Natalie’s hairstyle has become the subject of much Yellowjackets-related lore. It’s a look reminiscent of Juliette Lewis’s character in Natural Born Killers. Did you expect your hair to become such a focus for fans?
For the pilot, it was my natural hair, and it was so much like Juliette’s as Mallory in that movie that they decided to keep it. I knew the mullet was a huge tie to Juliette in the Nineties. But this season, I have dark roots, which makes a lot more sense. I think it’s actually going to create more of a connection between me and Juliette.
Do you have a favorite salon?
I actually have an addiction. I cut my own hair with scissors. I get trims every once in a while, before events. They’ll be like, oh my god, this is so incredibly uneven [Laughs]. But I think I’m growing up, because I’m cutting my hair less. For the first time in my life, I want healthy hair, and I want to be separate from my character. Now, I’m on a different path.
Let’s get into the Style Notes questions. What is your favorite fashion moment from pop culture?
I don’t know if this is a pop culture thing specifically, but I think of 2010 Coachella. It’s funny, in season two, they’ve experimented with my huntress look: I wear a headband over my forehead. It’s very 2010, MGMT, Indie Sleaze. I remember experimenting with that in middle school. And now, suddenly, having it for my Natalie going-out-hunting look is so awesome.
Do you have a style icon?
I’ve always stuck to anything French and reminiscent of the Sixties or Nineties: so France Gall, or Charlotte Gainsbourg for modern references. As a musician, as an artist, Charlotte is probably my biggest inspiration. I remember watching Tess—not to bring up Roman Polansky—but Nastassja Kinski in that film was, and still is, a big fashion inspiration for me.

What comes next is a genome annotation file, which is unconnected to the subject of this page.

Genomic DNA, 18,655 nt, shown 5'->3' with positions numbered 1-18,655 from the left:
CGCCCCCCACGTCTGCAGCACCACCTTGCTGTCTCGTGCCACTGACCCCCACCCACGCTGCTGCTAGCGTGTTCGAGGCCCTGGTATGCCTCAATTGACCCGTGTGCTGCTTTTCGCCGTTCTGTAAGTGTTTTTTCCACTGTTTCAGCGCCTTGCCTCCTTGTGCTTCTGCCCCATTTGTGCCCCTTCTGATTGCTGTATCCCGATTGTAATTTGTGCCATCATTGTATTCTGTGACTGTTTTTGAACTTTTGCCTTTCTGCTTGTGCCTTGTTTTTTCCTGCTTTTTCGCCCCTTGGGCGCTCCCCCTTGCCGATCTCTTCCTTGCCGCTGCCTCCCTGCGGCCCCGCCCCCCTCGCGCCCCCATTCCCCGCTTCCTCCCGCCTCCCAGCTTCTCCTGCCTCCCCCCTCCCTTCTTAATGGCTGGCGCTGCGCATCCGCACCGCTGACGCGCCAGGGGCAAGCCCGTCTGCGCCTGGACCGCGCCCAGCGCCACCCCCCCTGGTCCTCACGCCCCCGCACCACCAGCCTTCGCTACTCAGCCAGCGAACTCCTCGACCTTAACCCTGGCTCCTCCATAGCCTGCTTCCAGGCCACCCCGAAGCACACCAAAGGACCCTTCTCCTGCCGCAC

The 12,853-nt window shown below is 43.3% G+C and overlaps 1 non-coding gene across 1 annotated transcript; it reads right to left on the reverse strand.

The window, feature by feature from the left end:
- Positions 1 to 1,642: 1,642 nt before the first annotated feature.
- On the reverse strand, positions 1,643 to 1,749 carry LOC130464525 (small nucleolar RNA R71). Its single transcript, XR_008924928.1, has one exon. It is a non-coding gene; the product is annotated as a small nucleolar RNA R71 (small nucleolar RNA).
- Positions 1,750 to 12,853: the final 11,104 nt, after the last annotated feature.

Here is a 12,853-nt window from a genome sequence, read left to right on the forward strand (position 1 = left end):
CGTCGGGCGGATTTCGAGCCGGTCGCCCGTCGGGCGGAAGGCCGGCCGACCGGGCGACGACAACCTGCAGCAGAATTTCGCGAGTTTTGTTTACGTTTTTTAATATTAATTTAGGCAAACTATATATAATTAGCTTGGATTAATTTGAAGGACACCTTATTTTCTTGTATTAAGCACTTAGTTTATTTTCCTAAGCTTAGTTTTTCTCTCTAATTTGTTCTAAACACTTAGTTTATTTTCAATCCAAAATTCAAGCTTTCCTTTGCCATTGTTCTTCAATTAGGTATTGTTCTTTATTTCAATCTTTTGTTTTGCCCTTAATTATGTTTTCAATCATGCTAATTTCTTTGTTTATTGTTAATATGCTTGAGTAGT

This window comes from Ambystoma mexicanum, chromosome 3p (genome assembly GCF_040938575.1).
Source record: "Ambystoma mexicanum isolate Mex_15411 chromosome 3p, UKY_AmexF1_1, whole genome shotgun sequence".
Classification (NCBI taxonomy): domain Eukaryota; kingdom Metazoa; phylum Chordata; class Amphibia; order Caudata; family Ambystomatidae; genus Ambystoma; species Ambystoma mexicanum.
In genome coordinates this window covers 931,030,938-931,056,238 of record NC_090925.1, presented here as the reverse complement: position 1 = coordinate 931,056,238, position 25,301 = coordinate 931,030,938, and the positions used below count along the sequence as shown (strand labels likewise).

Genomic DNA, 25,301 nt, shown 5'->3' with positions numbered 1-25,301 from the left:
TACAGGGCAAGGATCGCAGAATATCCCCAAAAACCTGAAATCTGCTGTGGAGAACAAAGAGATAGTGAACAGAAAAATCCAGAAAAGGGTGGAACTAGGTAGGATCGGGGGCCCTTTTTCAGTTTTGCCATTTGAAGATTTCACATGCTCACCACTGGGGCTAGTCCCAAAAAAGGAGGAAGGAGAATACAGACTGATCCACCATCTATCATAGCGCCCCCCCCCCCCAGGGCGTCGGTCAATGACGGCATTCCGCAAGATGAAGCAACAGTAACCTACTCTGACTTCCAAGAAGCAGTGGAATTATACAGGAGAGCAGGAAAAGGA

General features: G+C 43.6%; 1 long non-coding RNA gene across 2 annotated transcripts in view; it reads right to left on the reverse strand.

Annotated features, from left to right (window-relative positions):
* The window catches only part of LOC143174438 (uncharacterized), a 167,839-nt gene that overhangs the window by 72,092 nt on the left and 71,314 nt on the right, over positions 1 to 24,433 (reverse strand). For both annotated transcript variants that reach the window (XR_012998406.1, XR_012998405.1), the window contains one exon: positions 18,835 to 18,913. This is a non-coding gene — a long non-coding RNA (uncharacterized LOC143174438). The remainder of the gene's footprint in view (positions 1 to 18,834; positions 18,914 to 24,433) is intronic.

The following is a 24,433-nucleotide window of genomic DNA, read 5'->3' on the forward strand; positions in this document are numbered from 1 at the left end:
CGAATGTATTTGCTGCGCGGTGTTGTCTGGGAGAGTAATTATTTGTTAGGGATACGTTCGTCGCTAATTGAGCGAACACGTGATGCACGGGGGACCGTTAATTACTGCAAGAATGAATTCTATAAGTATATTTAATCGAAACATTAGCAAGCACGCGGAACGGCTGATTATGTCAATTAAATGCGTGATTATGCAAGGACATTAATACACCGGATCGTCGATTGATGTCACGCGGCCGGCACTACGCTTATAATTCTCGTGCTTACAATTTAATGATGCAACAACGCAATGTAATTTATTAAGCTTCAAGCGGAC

Which friend or designer’s style do you most admire?
I have been modeling with Batsheva for the past couple years, and I’m a huge fan of her work. It’s nice to see her blow up; everybody’s wearing her dresses now. I also have a friend named Zoë Bleu Arquette, she has this very post-apocalyptic, Eastern European style that I really appreciate. She’s starting a new brand called Caca Couture. We both have very similar hair.
Do you have a style pet peeve?
I’m really over pins as earrings, and the dangly cross earrings. Being in Bushwick and going to bars, seeing a lot of those is a bit much. Some people can pull it off, but wearing just one dangling cross earring has gotta go.
What was your style like as a teenager?
It was pretty close to Natalie’s. I went through a big French New Wave phase freshman year of high school. Because I grew up Mormon, I was always wearing button-ups and turtlenecks to cover my body. It’s been interesting growing out of that as I left the church when I was around 13. Turtlenecks still feel very comfortable for me. It just looks classic.
I went through a clog phase in high school, too. I would wear these light wood, silver clogs with bright leggings. Anything Victorian has always been a big inspiration. When I was 18, I cut up all of my clothes, and I would wear these neck scarves and ties. I wish I was more into making my own clothing, which is a route I wanted to go down, but the truth is, I can’t sew. My style has always been super quirky. And I’ve clearly gone through a lot of phases!